As conversations about bias in health care reach new heights amid the COVID-19 pandemic, a new course at the University of Alabama at Birmingham School of Medicine is hoping to combat the scourge with an unlikely tool: famous artworks.
The school has launched a new course in collaboration with the university’s Abroms-Engel Institute for Visual Arts and the Birmingham Civil Rights Institute that tasks junior- and senior-level med students with analyzing works of art by figures including Michelangelo, Paul van Somer, and Sir Luke Fildes. The goal is to teach them to look before they jump to conclusions, becoming mindful of assumptions they make based on race, class, or previous knowledge.
“Art gives the majority of medical students something that is outside of their personal and perhaps cultural educational experience…and allows them to learn strategies for observation in something that is familiar, which is the clinical exam room,” Stephen Russell, an associate professor of internal medicine and pediatrics who developed the course, tells Artnet News.
“In those settings, they’re so used to trying to get at the diagnosis that they forget that what we really want is just description,” he adds.
What might this philosophy look like in practice? Russell points to Mary Cassatt’s Girl in the Garden (1880–82), a portrait of a woman sewing in a verdant landscape. “Cassatt simply painted what she saw and she was a really acute and accurate observer,” he says. As it turns out, she painted a woman who, Russell says, had rheumatoid arthritis.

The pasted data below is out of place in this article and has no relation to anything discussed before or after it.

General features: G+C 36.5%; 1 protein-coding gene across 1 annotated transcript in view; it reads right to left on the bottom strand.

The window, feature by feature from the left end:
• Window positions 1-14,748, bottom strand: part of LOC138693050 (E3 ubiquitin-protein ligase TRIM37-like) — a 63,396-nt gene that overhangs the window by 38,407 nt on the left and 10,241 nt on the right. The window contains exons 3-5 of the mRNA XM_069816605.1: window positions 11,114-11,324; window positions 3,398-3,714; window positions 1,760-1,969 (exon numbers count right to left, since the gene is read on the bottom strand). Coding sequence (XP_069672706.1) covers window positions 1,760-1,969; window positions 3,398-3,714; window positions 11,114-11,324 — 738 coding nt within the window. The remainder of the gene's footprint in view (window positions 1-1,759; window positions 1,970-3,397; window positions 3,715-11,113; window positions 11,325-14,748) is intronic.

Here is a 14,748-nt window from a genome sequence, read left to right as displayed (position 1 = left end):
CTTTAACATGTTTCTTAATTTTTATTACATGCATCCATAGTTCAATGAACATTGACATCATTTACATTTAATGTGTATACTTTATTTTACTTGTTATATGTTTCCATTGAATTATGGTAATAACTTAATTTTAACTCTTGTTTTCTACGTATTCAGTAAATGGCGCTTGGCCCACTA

“While Mary Cassatt probably didn’t know much about rheumatoid arthritis, in that particular picture she painted someone who we can, from a distance of 140 years, tell had that,” he says.
“Prescribing Art: How Observation Enhances Medicine” is an updated version of a previous course first launched by Russell at the university in 2011.
While the original class (which was itself based on a seminar created at Yale) also sought to improve students’ observation skills through artistic analysis, this year’s version was expanded to focus specifically on biases and what Russell calls the “tolerance of ambiguity.”
A 1989 “Wild West” picture by photographer David Levinthal, which depicts miniature toy cowboys in a cinematic shootout, generated numerous assumptions from the students, says Russell—the roles of the two gun-wielding figures, the setting of the scene. The biggest takeaway, though, wasn’t what the photo told them; it was its sense of irresolvability and the mystery of Levinthal’s intention. The picture can help doctors internalize the fact that some things are impossible to determine conclusively.
“Because in the midst of COVID-19, there’s so much that we want to know but so much that we don’t know,” Russell explains. “The pandemic has taught us that you have to move forward when the answer is not fully known.”
The class recently wrapped up its first term, which was conducted over Zoom, and will be held again in the fall semester.